Entrepreneur Ian Wallace comes to the rescue of the once much-loved saucy seaside postcard

PUBLISHED: 00:21 30 April 2013

this is the life

this is the life


For post-war holidaymakers they were perennial companions, a revolving cast of red-nosed drunks, hapless blondes, improbably pneumatic nurses, accident-prone nudists, lecherous lotharios, weedy henpecked husbands and their massive battleaxe wives. In Britain’s seaside resorts Bamforth’s saucy postcards were every bit as essential a part of a trip to the coast as buckets and spades, sand castles and fish and chips. Many a dismal August day was brightened by chuckling at the cards’ risqué humour in foreshore shops where the racks jostled for attention with children’s shrimping nets and miniature paper flags to crown sand pies.

Mrs sharplesMrs sharples

And then they vanished. The British seaside break declined as tourists were lured away to the Costas with low-cost flights, cut price apartments and the promise of guaranteed sunshine and cheap fags and booze. Bamforth’s, which had sold an estimated one billion cards from their headquarters in ironically land-locked Holmfirth - about as far as it is possible to get from the sea in Yorkshire - closed its doors and the business was bought by a Scarborough printer. When that too failed the rights to some 60,000 original cards were snapped up by entrepreneur Ian Wallace and now they are making a come-back.


Some might think the innuendo-laden humour has had its day but Ian believes that in an era when comedians throw the f-word around like confetti the cards have a cheeky innocence that will appeal not just to nostalgic older holidaymakers but to a whole new generation of fans who have never seen them before.

Mine's a large oneMine's a large one

He has selected 54 cards – all being produced by Mercury Print in Leeds - which will go on sale this summer, not just in the United Kingdom but in continental resorts as well, where it is hoped they will catch the eye of British holidaymakers. And there are plans to extend the range next year.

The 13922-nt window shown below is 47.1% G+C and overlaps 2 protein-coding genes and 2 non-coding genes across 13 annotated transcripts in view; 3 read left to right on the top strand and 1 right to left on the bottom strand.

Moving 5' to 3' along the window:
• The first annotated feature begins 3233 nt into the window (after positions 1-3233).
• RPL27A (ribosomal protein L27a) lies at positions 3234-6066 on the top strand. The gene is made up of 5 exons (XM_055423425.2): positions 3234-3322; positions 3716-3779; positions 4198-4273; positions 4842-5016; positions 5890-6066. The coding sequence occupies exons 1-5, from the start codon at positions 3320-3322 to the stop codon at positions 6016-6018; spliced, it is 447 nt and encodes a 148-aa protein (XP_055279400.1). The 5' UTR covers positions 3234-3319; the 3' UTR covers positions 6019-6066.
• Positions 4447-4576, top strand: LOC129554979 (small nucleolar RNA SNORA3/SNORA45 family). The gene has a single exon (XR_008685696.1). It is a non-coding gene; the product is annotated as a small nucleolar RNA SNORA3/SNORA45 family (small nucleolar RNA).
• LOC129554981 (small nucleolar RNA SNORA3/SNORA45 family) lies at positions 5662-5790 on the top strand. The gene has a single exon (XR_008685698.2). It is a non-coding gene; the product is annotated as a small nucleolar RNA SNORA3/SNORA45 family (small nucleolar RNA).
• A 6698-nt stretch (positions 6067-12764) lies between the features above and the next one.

‘We’ve gone for absolute classics rather than new ones because almost everyone has a soft spot for these cards which have entertained them for most of their lives,’ said Ian. ‘Bamforth’s were selling 25 million a year at their peak. Some of the ones we are putting out again are well-known but others have not been seen for more than 40 years.’

He thinks the cartoon cards are a good barometer of British humour. While some, often featuring ethnic minorities might not be considered acceptable today, they scarcely raised an eyebrow in their day. Yet others that were banned just a few decades ago now seem completely innocuous. Ian said: ‘In the 1950s some shops had their entire stock confiscated and Bamforth’s themselves faced some 160 prosecutions. You look at those same postcards now, especially in view of the language you hear comedians using on the television, and think “you must be joking” because they seem so tame.

‘In the years after the war the resorts even had their own postcard vetting committees to approve the cards and it got to the stage where cards were not printed unless they had been approved but even that was not easy. Blackpool might say yes but then local councillors in Southport just down the road would say no. Thankfully after the Lady Chatterley’s Lover trial fell apart in 1960 postcard censorship was over.’

But the real downfall for Bamforth’s, which had begun as a photography studio, came when people started going abroad instead of to British resorts. Even though the company had offices in Europe and America and the cartoons were translated into other languages, sales never regained their peak. So can something as traditional as a card survive in the days of email and texts? ‘I’m sure they can,’ says Ian. ‘I think people still love them and still laugh at them. I suspect that half the postcards bought are never even posted. They are kept as souvenirs or as private jokes.’

But just in case, the cards are moving into the digital age. Ian has licensed their use on everything from fridge magnets to deck chairs and from soap bags and sweet tins to computer mouse mats. And for those who can’t wait for the post office to deliver their holiday greetings work is continuing on a phone app that will allow holidaymakers to text an e-card featuring a Bamforth’s cartoon to their friends.

‘I was born in Huddersfield, not far from Holmfirth, and I have always thought Bamforth’s cards were hilarious. It was not right that they were fading away. They may not be the most sophisticated humour but there is something in them that really appeals to the British sense of humour. This is the home of Carry On, Benny Hill and the end-of-the-pier show and we are keeping that alive. It these difficult times everyone can do with a laugh,’ he said.

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